Asia Digital Engineering Targets More Industry Collaboration
SINGAPORE--Asia Digital Engineering (ADE), the maintenance division of Malaysia-based Capital A, is targeting closer collaboration with OEMs and MRO providers as it looks to capitalize on the continuing recovery of Asia-Pacific’s commercial aftermarket.
In a keynote address at Aviation Week Network’s MRO Asia-Pacific event in Singapore on Tuesday (Sept. 20), Mahesh Kumar, CEO of the Malaysia-based MRO provider, revealed that it is looking to collaborate with new partners while also exploring growth in existing partnerships to better company readiness in the market.
“This might not be through a joint venture, but in various other ways: collaborating in terms of workforce, resources, materials and data. The key takeaway is looking at how we can collaborate with each other rather than just simply competing with one another.”
Kumar says the MRO, launched in 2020, is “very open” to collaborating with new partners and is exploring how to do this better with partners on both the manufacturing side and existing MRO partners on the maintenance side.
Greater support from OEMs was called for, as Kumar described the domino effect of price escalations being passed down from manufacturers to MROs and airlines, which in turn are then passed on to passengers in the form of increased costs.
Kumar also cites digitalization as a key element of the industry’s future and says this increased at greater pace during the COVID-19 pandemic. However, he sees Asia-Pacific being more complicated as a region than Europe because of its lack of a unified regulator, with the region fragmented by separate individual regulators.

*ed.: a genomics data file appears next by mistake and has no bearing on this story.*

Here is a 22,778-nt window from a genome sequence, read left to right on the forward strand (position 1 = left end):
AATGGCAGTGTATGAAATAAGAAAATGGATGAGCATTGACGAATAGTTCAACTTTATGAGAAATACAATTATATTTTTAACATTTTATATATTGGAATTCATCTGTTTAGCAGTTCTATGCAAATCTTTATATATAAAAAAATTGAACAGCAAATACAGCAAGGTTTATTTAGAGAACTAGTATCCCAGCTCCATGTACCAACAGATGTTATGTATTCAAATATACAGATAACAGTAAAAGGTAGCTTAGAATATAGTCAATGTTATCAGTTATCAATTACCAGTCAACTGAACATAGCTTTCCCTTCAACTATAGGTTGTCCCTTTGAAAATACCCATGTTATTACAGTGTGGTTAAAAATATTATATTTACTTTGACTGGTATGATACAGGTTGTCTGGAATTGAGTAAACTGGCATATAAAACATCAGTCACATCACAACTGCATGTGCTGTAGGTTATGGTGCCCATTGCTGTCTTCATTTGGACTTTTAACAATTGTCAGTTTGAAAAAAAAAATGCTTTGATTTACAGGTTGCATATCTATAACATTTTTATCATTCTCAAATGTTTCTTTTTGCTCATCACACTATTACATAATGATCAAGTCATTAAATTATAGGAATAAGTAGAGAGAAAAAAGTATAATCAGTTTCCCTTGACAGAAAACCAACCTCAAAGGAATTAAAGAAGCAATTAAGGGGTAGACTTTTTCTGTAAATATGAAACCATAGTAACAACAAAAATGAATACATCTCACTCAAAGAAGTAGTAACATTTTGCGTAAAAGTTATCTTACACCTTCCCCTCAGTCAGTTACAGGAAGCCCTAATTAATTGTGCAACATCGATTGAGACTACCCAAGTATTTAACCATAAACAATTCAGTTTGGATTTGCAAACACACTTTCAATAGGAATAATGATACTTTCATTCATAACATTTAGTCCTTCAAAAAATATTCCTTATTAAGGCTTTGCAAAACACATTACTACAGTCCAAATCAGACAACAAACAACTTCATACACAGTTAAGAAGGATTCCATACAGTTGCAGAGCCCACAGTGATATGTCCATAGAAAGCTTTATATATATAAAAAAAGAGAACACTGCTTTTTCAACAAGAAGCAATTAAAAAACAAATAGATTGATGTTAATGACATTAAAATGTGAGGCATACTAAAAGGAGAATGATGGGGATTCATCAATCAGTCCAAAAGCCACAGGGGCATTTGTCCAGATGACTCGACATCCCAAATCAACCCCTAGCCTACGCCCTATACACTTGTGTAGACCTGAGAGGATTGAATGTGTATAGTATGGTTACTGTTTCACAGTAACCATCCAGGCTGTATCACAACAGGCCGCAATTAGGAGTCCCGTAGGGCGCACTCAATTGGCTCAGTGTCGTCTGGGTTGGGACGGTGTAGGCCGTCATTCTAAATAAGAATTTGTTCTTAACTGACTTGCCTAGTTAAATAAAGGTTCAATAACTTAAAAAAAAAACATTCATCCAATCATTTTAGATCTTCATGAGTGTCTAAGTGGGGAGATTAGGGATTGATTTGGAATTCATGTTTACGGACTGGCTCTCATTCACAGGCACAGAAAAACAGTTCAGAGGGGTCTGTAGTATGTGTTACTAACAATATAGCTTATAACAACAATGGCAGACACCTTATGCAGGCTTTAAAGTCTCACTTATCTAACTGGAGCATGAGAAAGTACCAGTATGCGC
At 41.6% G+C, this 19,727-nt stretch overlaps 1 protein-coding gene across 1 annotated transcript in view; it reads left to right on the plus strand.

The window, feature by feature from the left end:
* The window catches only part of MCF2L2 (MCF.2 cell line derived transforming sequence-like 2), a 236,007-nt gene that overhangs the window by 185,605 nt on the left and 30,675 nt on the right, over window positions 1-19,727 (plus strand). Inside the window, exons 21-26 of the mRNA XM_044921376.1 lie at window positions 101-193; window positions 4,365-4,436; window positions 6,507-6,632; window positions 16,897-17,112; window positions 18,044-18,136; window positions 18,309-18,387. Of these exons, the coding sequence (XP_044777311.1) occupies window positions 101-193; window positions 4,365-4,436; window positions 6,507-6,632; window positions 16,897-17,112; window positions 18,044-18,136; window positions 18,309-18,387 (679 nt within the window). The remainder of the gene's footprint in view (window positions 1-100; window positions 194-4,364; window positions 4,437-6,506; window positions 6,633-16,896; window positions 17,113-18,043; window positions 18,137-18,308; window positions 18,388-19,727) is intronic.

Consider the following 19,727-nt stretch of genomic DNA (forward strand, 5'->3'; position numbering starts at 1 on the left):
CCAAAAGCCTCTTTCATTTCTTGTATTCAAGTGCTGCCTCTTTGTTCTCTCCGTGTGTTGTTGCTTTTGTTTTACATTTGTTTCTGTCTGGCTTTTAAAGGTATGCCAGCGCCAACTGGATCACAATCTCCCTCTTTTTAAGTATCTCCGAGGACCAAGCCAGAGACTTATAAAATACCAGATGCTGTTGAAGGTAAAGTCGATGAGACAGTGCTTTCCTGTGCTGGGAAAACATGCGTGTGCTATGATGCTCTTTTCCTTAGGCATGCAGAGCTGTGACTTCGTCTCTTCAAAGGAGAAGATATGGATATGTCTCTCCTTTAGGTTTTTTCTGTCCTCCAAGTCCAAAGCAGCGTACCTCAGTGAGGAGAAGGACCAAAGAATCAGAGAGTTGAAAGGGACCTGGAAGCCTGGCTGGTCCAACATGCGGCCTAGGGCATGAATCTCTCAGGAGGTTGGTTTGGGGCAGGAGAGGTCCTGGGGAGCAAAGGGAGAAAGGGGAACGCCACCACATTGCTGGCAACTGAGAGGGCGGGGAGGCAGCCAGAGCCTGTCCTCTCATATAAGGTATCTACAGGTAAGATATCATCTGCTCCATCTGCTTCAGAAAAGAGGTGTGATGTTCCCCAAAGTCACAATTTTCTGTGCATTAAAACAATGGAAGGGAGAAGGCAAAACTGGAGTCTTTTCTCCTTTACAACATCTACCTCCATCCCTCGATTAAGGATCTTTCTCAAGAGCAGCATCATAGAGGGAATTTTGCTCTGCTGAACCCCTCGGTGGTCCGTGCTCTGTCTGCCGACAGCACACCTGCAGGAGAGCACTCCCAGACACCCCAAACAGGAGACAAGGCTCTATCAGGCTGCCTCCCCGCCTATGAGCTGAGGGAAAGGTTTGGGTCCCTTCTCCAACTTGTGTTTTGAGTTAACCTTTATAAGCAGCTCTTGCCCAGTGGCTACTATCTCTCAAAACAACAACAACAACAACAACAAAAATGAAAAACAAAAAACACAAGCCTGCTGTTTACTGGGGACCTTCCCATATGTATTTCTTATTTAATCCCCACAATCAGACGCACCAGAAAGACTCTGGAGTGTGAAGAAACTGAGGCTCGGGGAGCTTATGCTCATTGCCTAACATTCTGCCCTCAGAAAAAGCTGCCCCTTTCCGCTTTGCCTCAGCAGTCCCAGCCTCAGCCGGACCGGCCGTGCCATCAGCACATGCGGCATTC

In its operation, ADE is looking to add capacity in the form of a 14-line narrowbody maintenance hangar in Malaysia, which will also come with widebody capabilities. Kumar says the facility will be operational by early 2024 in the capital city of Kuala Lumpur and will look to expand aircraft capabilities.
When discussing the fleet of ADE's airline affiliate, AirAsia, Kumar says its current fleet numbers more than 200 aircraft and, before COVID-19, typically around 12 were grounded for checks at any one time.
“14 lines of maintenance might look big, but for an associated airline with more than 200 aircraft and with more than 300 aircraft in its order book, that’s a pretty good number,” he says.
He also cites many airlines across the region, who represent potential third-party maintenance customers, restructuring their leased aircraft fleets to include extended lives of assets. As a result, he foresees demand for every type of aircraft check increasing in future and he says ADE will look to cover as much of the AirAsia fleet as it can along with third-party airlines.